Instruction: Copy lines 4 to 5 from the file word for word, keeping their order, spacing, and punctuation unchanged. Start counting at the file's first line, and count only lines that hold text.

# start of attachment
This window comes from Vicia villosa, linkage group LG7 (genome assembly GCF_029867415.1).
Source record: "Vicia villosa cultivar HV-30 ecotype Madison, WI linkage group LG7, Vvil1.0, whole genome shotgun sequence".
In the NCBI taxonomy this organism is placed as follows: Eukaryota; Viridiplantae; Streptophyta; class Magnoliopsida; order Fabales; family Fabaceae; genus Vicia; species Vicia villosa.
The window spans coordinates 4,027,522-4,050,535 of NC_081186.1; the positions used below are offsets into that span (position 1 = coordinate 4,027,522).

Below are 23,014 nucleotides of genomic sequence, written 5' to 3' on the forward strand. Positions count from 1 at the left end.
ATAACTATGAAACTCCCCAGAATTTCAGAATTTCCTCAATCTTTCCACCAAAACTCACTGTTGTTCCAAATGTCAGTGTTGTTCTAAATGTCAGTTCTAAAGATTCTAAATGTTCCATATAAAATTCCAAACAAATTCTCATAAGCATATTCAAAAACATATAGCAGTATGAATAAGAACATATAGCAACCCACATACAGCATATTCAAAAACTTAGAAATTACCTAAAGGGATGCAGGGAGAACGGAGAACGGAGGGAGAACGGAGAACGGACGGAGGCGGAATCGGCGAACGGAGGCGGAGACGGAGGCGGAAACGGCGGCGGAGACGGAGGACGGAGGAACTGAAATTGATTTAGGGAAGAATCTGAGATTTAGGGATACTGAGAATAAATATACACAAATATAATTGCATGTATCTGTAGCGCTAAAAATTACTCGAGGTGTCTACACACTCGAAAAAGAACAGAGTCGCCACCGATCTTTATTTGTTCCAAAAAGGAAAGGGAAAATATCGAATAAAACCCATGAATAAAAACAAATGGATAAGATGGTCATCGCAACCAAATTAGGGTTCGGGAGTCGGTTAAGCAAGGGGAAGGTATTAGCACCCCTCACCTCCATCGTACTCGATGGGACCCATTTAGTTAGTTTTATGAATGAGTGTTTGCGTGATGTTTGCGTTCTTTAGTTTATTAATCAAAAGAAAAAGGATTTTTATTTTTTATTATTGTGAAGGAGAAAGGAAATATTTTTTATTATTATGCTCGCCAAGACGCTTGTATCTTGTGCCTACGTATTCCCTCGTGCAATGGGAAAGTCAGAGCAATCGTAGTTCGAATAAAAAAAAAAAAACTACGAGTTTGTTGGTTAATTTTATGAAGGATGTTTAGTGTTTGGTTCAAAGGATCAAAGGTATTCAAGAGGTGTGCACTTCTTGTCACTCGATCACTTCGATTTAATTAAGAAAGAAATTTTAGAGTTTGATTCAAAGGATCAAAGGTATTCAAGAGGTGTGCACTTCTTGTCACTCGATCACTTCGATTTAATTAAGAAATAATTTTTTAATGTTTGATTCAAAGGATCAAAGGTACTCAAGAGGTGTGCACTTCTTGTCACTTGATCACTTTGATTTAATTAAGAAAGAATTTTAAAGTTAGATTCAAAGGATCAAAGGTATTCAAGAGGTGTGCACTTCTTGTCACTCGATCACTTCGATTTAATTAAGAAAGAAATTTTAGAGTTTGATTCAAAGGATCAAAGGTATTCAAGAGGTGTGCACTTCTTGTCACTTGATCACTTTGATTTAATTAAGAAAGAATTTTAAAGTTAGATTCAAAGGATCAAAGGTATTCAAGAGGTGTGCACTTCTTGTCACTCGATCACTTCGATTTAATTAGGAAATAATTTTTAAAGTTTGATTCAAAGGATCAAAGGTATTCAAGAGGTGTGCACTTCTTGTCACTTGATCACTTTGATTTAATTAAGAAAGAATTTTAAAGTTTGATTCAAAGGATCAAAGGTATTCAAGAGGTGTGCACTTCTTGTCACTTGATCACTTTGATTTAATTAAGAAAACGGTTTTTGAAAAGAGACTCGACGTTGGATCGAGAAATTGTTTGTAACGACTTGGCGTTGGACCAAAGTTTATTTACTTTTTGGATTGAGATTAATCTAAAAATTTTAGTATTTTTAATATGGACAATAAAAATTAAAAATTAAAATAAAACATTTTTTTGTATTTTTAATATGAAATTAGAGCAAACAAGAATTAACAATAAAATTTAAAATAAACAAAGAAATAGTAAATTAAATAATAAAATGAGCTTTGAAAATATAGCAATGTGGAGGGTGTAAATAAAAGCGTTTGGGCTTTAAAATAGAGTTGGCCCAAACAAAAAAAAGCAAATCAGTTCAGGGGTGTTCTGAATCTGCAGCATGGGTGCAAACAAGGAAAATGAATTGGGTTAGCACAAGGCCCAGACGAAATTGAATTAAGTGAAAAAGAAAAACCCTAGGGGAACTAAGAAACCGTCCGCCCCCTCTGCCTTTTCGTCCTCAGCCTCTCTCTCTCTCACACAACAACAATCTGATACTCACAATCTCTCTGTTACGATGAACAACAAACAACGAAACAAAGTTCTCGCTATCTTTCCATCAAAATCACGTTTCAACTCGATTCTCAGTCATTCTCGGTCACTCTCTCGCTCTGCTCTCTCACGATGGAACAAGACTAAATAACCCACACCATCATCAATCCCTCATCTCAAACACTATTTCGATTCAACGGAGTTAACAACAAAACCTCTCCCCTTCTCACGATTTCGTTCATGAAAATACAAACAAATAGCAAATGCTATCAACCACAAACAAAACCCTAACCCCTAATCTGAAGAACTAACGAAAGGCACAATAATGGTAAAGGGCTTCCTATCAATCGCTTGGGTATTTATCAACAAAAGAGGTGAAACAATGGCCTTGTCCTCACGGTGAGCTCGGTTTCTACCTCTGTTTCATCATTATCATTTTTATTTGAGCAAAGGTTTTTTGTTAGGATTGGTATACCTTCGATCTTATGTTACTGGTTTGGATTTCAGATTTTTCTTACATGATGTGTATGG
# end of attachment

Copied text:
The window spans coordinates 4,027,522-4,050,535 of NC_081186.1; the positions used below are offsets into that span (position 1 = coordinate 4,027,522).

Below are 23,014 nucleotides of genomic sequence, written 5' to 3' on the forward strand. Positions count from 1 at the left end.